Craig Mottram

“I often find out the track session on a Tuesday a few minutes beforehand. I don’t want to be thinking about it the whole night,”



 

  • He doesn’t rely on track sessions, and even during summer he says it’s rare to track on the track more than once a week. Majority of his hard work is done on paths and parklands. Track sessions he adds are ‘merely the finishing touch.’ He adds that: “You need to do the runs and the hard sessions in the park – the aerobic stuff”.
  • Generally in winter mileage is upwards of 100-110 miles per week, and in the mid track season “we might go up to 100 miles a week”. He is picky about high mileage weeks to accommodate races but generally maintains a lot of volume all year
  • Craig’s coach Bideau says that there’s a know purpose for all of Craig’s sessions, and 3-4 main ingredients which are worked upon throughout the year, just in different ratios.
  • Example of a threshold/pacing session during base in Boulder Colorado:
    “The other day we did three times 15 minutes, with a one-minute jog between. It was on a pretty flat dirt path, soft surface. Each one, the first five minutes were at a heart rate of 165, then the next five minutes at 170, then the last five minutes at 175. That, of course, is very individual, what heart rates you run at. But the amount of work is pretty standard for pace runs, somewhere between 30 and 50 minutes of work.”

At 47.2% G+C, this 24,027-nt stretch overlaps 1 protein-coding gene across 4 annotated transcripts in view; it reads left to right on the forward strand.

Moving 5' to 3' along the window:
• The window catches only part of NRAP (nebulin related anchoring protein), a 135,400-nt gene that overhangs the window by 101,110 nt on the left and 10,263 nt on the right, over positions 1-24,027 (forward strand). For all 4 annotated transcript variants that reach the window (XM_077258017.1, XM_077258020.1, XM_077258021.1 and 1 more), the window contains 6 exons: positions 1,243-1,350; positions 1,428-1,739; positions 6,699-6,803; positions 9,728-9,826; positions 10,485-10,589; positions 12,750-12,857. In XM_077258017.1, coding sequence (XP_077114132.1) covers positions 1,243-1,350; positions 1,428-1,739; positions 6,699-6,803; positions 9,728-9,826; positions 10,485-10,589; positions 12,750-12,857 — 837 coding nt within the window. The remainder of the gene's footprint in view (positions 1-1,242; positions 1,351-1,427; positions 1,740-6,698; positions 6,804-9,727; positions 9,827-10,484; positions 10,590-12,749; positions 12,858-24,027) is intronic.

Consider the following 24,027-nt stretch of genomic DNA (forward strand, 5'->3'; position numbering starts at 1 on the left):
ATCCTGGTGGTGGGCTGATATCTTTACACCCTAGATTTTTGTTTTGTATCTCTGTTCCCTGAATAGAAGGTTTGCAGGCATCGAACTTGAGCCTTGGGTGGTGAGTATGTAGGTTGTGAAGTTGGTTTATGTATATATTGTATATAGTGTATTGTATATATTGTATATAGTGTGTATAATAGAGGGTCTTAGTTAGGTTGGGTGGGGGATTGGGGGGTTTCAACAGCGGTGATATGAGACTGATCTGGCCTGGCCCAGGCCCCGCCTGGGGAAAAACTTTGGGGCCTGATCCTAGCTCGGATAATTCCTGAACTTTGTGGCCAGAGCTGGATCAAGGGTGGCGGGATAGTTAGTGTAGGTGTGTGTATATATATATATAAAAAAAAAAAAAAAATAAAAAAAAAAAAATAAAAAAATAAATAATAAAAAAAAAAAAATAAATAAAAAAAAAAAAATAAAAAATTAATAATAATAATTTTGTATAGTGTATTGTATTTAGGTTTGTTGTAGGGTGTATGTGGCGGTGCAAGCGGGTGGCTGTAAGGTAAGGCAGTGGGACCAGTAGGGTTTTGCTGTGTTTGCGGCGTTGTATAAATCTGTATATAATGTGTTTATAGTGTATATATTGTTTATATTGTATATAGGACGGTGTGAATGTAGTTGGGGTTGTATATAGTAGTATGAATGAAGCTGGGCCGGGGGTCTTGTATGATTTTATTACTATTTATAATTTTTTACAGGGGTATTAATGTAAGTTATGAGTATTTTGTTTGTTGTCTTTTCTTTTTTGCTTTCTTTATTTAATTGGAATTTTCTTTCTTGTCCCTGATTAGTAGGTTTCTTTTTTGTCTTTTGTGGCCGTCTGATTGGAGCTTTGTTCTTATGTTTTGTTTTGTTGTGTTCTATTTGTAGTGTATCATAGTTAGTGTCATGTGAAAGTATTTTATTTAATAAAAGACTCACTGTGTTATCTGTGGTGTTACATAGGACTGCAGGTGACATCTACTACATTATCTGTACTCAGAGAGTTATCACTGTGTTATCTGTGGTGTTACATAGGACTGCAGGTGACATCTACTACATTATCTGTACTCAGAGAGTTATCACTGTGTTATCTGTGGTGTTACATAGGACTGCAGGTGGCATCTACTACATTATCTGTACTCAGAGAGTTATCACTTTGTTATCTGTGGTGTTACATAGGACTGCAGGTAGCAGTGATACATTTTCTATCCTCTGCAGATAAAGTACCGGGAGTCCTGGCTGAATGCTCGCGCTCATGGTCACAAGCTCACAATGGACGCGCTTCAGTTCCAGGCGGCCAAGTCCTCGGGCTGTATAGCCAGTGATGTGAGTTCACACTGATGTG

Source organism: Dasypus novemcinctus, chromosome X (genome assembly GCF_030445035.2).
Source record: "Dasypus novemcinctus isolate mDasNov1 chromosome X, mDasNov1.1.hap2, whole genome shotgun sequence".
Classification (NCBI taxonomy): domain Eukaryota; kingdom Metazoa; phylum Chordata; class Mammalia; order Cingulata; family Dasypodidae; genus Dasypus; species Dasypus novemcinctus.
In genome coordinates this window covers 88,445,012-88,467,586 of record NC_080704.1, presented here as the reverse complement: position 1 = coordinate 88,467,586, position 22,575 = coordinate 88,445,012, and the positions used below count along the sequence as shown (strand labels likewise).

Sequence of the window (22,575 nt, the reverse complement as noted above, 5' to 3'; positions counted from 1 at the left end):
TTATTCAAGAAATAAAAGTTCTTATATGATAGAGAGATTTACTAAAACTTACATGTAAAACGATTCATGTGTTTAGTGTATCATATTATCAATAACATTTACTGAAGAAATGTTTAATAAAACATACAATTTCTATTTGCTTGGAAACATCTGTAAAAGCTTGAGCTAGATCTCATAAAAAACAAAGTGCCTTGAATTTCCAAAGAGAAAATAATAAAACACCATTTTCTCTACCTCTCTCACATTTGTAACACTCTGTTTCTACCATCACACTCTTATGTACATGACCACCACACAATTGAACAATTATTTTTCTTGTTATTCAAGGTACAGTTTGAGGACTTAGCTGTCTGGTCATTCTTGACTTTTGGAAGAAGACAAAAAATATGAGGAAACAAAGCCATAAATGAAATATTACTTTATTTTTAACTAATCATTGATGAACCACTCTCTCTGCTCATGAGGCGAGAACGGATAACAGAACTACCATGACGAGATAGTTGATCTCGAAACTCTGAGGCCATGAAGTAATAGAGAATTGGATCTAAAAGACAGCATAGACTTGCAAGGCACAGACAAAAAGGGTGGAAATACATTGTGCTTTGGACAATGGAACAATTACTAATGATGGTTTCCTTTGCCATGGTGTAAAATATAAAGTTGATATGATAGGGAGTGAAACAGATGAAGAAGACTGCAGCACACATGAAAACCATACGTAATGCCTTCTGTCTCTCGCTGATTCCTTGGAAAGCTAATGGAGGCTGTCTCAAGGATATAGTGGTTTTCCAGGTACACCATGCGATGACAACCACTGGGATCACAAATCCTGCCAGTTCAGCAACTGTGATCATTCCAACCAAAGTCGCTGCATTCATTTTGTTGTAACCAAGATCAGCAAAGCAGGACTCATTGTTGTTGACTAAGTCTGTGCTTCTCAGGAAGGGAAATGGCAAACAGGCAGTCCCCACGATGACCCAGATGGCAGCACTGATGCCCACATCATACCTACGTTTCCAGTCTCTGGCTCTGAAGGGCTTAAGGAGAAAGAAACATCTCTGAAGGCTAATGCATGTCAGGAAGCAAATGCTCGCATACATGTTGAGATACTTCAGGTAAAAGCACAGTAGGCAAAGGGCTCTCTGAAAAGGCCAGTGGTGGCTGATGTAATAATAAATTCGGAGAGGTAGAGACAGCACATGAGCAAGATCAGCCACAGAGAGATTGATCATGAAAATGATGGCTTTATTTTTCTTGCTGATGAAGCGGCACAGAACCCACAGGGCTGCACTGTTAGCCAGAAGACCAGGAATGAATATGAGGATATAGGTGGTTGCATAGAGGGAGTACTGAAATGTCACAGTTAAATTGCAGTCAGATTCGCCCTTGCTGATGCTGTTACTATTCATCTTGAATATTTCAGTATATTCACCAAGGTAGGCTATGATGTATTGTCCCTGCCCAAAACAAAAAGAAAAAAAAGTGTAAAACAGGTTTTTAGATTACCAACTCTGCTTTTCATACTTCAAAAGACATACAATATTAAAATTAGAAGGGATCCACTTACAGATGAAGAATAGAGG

• “We do a lot of things in training that mimics race situations. However, you can never beat the race environment and you can never train to the standard that you can race at. That’s one of the problems some athletes encounter – they train too hard and leave their best form on the training track rather than stepping up another gear in races. Better to train smart and just get many of the sessions done so the fitness levels accumulate slowly over time.
"You've got to be desperate, because everyone else in the race is"
 

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